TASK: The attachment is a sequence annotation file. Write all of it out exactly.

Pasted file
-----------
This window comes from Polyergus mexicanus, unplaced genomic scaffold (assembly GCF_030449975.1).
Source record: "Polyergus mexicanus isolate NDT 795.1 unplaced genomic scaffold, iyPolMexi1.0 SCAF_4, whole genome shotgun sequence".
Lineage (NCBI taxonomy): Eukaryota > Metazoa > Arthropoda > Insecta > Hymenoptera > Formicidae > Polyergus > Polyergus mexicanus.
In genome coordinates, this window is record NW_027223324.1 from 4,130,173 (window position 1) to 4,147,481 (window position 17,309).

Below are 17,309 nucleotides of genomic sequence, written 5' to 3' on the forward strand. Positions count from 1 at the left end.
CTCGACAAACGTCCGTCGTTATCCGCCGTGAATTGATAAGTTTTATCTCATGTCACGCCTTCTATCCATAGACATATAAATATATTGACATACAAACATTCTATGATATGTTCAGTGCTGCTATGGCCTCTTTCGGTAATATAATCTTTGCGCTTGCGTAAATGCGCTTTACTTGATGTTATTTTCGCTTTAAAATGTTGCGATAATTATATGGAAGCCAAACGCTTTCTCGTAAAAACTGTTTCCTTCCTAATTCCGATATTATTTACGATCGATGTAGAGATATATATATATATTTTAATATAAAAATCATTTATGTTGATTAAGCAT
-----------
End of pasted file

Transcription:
This window comes from Polyergus mexicanus, unplaced genomic scaffold (assembly GCF_030449975.1).
Source record: "Polyergus mexicanus isolate NDT 795.1 unplaced genomic scaffold, iyPolMexi1.0 SCAF_4, whole genome shotgun sequence".
Lineage (NCBI taxonomy): Eukaryota > Metazoa > Arthropoda > Insecta > Hymenoptera > Formicidae > Polyergus > Polyergus mexicanus.
In genome coordinates, this window is record NW_027223324.1 from 4,130,173 (window position 1) to 4,147,481 (window position 17,309).

Below are 17,309 nucleotides of genomic sequence, written 5' to 3' on the forward strand. Positions count from 1 at the left end.
CTCGACAAACGTCCGTCGTTATCCGCCGTGAATTGATAAGTTTTATCTCATGTCACGCCTTCTATCCATAGACATATAAATATATTGACATACAAACATTCTATGATATGTTCAGTGCTGCTATGGCCTCTTTCGGTAATATAATCTTTGCGCTTGCGTAAATGCGCTTTACTTGATGTTATTTTCGCTTTAAAATGTTGCGATAATTATATGGAAGCCAAACGCTTTCTCGTAAAAACTGTTTCCTTCCTAATTCCGATATTATTTACGATCGATGTAGAGATATATATATATATTTTAATATAAAAATCATTTATGTTGATTAAGCAT